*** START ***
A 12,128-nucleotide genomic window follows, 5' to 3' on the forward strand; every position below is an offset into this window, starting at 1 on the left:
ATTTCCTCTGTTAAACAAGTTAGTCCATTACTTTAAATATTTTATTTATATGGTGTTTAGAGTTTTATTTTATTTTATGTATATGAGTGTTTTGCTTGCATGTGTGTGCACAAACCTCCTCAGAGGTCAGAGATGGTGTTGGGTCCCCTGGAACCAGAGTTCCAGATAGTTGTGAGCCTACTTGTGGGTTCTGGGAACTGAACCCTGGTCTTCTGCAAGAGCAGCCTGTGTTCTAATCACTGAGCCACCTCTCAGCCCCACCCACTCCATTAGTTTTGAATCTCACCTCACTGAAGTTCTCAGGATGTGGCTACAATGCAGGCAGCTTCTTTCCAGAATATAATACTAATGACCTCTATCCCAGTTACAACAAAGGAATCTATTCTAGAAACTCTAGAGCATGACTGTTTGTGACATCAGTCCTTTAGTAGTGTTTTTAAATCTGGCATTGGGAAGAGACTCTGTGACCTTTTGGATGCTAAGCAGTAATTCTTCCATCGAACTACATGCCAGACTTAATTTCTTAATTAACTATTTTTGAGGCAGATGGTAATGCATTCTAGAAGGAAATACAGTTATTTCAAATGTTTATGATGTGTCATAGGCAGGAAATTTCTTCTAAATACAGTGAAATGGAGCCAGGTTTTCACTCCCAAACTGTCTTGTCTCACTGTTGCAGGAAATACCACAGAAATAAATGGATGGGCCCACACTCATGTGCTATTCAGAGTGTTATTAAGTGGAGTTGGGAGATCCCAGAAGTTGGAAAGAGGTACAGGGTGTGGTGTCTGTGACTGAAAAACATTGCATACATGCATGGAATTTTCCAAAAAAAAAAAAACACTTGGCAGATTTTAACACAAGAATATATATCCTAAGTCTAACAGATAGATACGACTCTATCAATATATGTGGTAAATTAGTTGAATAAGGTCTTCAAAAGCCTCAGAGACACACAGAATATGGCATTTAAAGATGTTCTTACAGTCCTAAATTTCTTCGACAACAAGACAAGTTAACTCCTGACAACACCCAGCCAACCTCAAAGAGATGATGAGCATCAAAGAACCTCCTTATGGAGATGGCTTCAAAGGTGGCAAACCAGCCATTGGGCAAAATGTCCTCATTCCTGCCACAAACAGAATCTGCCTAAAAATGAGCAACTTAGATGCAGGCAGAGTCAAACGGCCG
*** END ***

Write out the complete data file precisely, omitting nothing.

A 12,128-nucleotide genomic window follows, 5' to 3' on the forward strand; every position below is an offset into this window, starting at 1 on the left:
ATTTCCTCTGTTAAACAAGTTAGTCCATTACTTTAAATATTTTATTTATATGGTGTTTAGAGTTTTATTTTATTTTATGTATATGAGTGTTTTGCTTGCATGTGTGTGCACAAACCTCCTCAGAGGTCAGAGATGGTGTTGGGTCCCCTGGAACCAGAGTTCCAGATAGTTGTGAGCCTACTTGTGGGTTCTGGGAACTGAACCCTGGTCTTCTGCAAGAGCAGCCTGTGTTCTAATCACTGAGCCACCTCTCAGCCCCACCCACTCCATTAGTTTTGAATCTCACCTCACTGAAGTTCTCAGGATGTGGCTACAATGCAGGCAGCTTCTTTCCAGAATATAATACTAATGACCTCTATCCCAGTTACAACAAAGGAATCTATTCTAGAAACTCTAGAGCATGACTGTTTGTGACATCAGTCCTTTAGTAGTGTTTTTAAATCTGGCATTGGGAAGAGACTCTGTGACCTTTTGGATGCTAAGCAGTAATTCTTCCATCGAACTACATGCCAGACTTAATTTCTTAATTAACTATTTTTGAGGCAGATGGTAATGCATTCTAGAAGGAAATACAGTTATTTCAAATGTTTATGATGTGTCATAGGCAGGAAATTTCTTCTAAATACAGTGAAATGGAGCCAGGTTTTCACTCCCAAACTGTCTTGTCTCACTGTTGCAGGAAATACCACAGAAATAAATGGATGGGCCCACACTCATGTGCTATTCAGAGTGTTATTAAGTGGAGTTGGGAGATCCCAGAAGTTGGAAAGAGGTACAGGGTGTGGTGTCTGTGACTGAAAAACATTGCATACATGCATGGAATTTTCCAAAAAAAAAAAAACACTTGGCAGATTTTAACACAAGAATATATATCCTAAGTCTAACAGATAGATACGACTCTATCAATATATGTGGTAAATTAGTTGAATAAGGTCTTCAAAAGCCTCAGAGACACACAGAATATGGCATTTAAAGATGTTCTTACAGTCCTAAATTTCTTCGACAACAAGACAAGTTAACTCCTGACAACACCCAGCCAACCTCAAAGAGATGATGAGCATCAAAGAACCTCCTTATGGAGATGGCTTCAAAGGTGGCAAACCAGCCATTGGGCAAAATGTCCTCATTCCTGCCACAAACAGAATCTGCCTAAAAATGAGCAACTTAGATGCAGGCAGAGTCAAACGGCCG